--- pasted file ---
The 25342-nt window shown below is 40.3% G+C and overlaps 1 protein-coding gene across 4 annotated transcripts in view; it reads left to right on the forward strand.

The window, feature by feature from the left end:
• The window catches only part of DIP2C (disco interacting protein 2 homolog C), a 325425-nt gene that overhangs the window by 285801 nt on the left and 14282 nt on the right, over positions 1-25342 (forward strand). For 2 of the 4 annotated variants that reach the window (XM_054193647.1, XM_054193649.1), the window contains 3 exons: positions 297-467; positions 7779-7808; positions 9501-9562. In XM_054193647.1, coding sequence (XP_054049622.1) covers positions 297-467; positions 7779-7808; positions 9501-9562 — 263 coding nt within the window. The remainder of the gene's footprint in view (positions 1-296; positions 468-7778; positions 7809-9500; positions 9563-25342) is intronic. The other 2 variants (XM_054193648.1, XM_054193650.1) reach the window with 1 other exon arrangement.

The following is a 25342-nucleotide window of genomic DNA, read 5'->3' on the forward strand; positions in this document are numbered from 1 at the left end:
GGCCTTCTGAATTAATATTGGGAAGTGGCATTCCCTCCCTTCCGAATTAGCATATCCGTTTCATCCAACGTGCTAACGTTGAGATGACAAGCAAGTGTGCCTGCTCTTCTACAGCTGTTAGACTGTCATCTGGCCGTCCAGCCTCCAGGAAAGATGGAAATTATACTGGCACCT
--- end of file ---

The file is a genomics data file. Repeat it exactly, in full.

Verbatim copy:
The 25342-nt window shown below is 40.3% G+C and overlaps 1 protein-coding gene across 4 annotated transcripts in view; it reads left to right on the forward strand.

The window, feature by feature from the left end:
• The window catches only part of DIP2C (disco interacting protein 2 homolog C), a 325425-nt gene that overhangs the window by 285801 nt on the left and 14282 nt on the right, over positions 1-25342 (forward strand). For 2 of the 4 annotated variants that reach the window (XM_054193647.1, XM_054193649.1), the window contains 3 exons: positions 297-467; positions 7779-7808; positions 9501-9562. In XM_054193647.1, coding sequence (XP_054049622.1) covers positions 297-467; positions 7779-7808; positions 9501-9562 — 263 coding nt within the window. The remainder of the gene's footprint in view (positions 1-296; positions 468-7778; positions 7809-9500; positions 9563-25342) is intronic. The other 2 variants (XM_054193648.1, XM_054193650.1) reach the window with 1 other exon arrangement.

The following is a 25342-nucleotide window of genomic DNA, read 5'->3' on the forward strand; positions in this document are numbered from 1 at the left end:
GGCCTTCTGAATTAATATTGGGAAGTGGCATTCCCTCCCTTCCGAATTAGCATATCCGTTTCATCCAACGTGCTAACGTTGAGATGACAAGCAAGTGTGCCTGCTCTTCTACAGCTGTTAGACTGTCATCTGGCCGTCCAGCCTCCAGGAAAGATGGAAATTATACTGGCACCT